Nasty "solution". No bank competition in the US. And taxpayers will no doubt be asked to sweeten the deal for JPM. Nonsense isnt it. We give JPM a "sweetheart deal" aka $100bn backhander to avoid "communism". Since when was massive crony capitalism better? Who voted for that? And who says we wont have to bail another bank out next year?

See, the next question you should ask is why is BoA so sick. As you read NC, you already know. Lots of bad loans, bad mortgages, cos it bought Countrywide among others. And a cost base that makes sense in a finance bubble but makes no sense in a great depression. It doesnt help that Countrywide committed fraud on an enormous scale. Since they already gave Countrywide a pass there isnt much they can do. Apart from bless the frauds and screw the little people, to protect BoA and the other halfwits. If they dont they will own the mess anyway. And it would be politically unpopular to "nationalise" a really big bank. Cos the loans were illegally securitised (they cut corners) then there is every risk that proper examination of the issue will result in bank failure again. And cos they are securitised, you cant offer debt reduction (well you could but the banks dont want it, and the investors dont have control). It turns out that securitisation was a really stupid thing to do. And you know what? The authorities still dont recognise this.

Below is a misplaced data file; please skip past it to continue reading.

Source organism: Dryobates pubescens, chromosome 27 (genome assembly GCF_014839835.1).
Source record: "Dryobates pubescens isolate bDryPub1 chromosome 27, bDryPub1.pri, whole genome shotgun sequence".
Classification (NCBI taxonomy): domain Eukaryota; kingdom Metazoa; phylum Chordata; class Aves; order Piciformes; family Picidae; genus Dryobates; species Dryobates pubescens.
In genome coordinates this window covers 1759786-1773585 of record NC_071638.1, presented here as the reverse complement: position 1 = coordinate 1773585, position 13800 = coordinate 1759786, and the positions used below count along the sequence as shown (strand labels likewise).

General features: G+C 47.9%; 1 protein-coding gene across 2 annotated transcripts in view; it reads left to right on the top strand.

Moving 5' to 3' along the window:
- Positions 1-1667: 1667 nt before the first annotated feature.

F*cking morons.

This isnt over. Its on such an enormous scale that everyone will be astonished by its ultimate effects. You have a choice - great depression or great inflation. I hope and pray for the great inflation. But a lot of your leaders are keen on the existing status quo, and not afraid of fascism so they say that there can be no debt forgiveness for the little guy. They must PAY IN FULL.

Oh dear. Oh very dear. Why do you think the tribes of Israel forgave all debts every 49 years? To prevent the entire nation being enslaved by the rich. For if this happened, who would fight for the nation anymore? The rich and no one else. Solon understood this. Look it up.

Selfish idiots.

Harry
 
Put the blame where it belongs, on the print and broadcast "journalists".

If the Founding Fathers knew how an in the tank news media would become a propaganda organ for the new aristocracy they would have scrapped the idea of a free press.
 
Marcy Wheeler was an OBOT tool, is that changing ?
 
I don't know about Marcy, but Jane managed to resurrect the "Clintons dogwhistled Obama" lie not too long ago.

*I'll repeat, until a full "accounting" of 2008 happens, the left will forever be fractured*

I humbly volunteer to contribute to any such project.
 
I grow weary of the misleading figure of $14 trillion in bailouts and, as they say to be more technically correct without explaining why this hurts their point, 'backstops.'

Nothing like $14 trillion was loaned or went anywhere.

This is what is meant by the phrase, using their term of art.

The FDIC limit of coverage for bank deposits per person on the account was $100k until 2008. That only covered about 60% of all deposits. Anything over that amount in the account normally has no insurance guarantee coverage from the FDIC, so people were at risk to lose anything above $100k, in whole or in part.